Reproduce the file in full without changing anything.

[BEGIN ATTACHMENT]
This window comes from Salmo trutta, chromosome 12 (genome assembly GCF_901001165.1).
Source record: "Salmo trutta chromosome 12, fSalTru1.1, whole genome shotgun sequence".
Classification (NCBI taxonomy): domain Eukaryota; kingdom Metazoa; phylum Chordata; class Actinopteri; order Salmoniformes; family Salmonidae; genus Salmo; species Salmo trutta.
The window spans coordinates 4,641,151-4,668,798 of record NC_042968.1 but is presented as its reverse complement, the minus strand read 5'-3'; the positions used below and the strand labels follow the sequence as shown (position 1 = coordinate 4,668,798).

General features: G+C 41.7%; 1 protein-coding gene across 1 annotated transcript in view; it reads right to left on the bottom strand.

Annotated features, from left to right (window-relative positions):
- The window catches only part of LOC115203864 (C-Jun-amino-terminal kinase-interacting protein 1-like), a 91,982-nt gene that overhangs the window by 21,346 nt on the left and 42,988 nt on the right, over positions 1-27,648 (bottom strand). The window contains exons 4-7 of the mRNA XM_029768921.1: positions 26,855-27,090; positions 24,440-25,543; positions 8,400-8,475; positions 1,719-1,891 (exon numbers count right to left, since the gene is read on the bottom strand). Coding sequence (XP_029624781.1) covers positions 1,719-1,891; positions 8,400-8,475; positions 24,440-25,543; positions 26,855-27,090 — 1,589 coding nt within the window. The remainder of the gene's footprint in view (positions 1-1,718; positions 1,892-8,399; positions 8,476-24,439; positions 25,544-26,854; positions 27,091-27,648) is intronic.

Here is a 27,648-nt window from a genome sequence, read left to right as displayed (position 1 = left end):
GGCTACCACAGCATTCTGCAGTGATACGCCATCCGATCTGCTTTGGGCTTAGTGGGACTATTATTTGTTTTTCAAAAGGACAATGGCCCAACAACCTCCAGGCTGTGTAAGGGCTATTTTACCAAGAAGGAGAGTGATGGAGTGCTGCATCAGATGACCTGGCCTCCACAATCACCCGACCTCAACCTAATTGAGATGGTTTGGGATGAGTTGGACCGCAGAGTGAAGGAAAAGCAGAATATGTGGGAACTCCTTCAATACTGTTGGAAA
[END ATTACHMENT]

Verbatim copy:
This window comes from Salmo trutta, chromosome 12 (genome assembly GCF_901001165.1).
Source record: "Salmo trutta chromosome 12, fSalTru1.1, whole genome shotgun sequence".
Classification (NCBI taxonomy): domain Eukaryota; kingdom Metazoa; phylum Chordata; class Actinopteri; order Salmoniformes; family Salmonidae; genus Salmo; species Salmo trutta.
The window spans coordinates 4,641,151-4,668,798 of record NC_042968.1 but is presented as its reverse complement, the minus strand read 5'-3'; the positions used below and the strand labels follow the sequence as shown (position 1 = coordinate 4,668,798).

General features: G+C 41.7%; 1 protein-coding gene across 1 annotated transcript in view; it reads right to left on the bottom strand.

Annotated features, from left to right (window-relative positions):
- The window catches only part of LOC115203864 (C-Jun-amino-terminal kinase-interacting protein 1-like), a 91,982-nt gene that overhangs the window by 21,346 nt on the left and 42,988 nt on the right, over positions 1-27,648 (bottom strand). The window contains exons 4-7 of the mRNA XM_029768921.1: positions 26,855-27,090; positions 24,440-25,543; positions 8,400-8,475; positions 1,719-1,891 (exon numbers count right to left, since the gene is read on the bottom strand). Coding sequence (XP_029624781.1) covers positions 1,719-1,891; positions 8,400-8,475; positions 24,440-25,543; positions 26,855-27,090 — 1,589 coding nt within the window. The remainder of the gene's footprint in view (positions 1-1,718; positions 1,892-8,399; positions 8,476-24,439; positions 25,544-26,854; positions 27,091-27,648) is intronic.

Here is a 27,648-nt window from a genome sequence, read left to right as displayed (position 1 = left end):
GGCTACCACAGCATTCTGCAGTGATACGCCATCCGATCTGCTTTGGGCTTAGTGGGACTATTATTTGTTTTTCAAAAGGACAATGGCCCAACAACCTCCAGGCTGTGTAAGGGCTATTTTACCAAGAAGGAGAGTGATGGAGTGCTGCATCAGATGACCTGGCCTCCACAATCACCCGACCTCAACCTAATTGAGATGGTTTGGGATGAGTTGGACCGCAGAGTGAAGGAAAAGCAGAATATGTGGGAACTCCTTCAATACTGTTGGAAA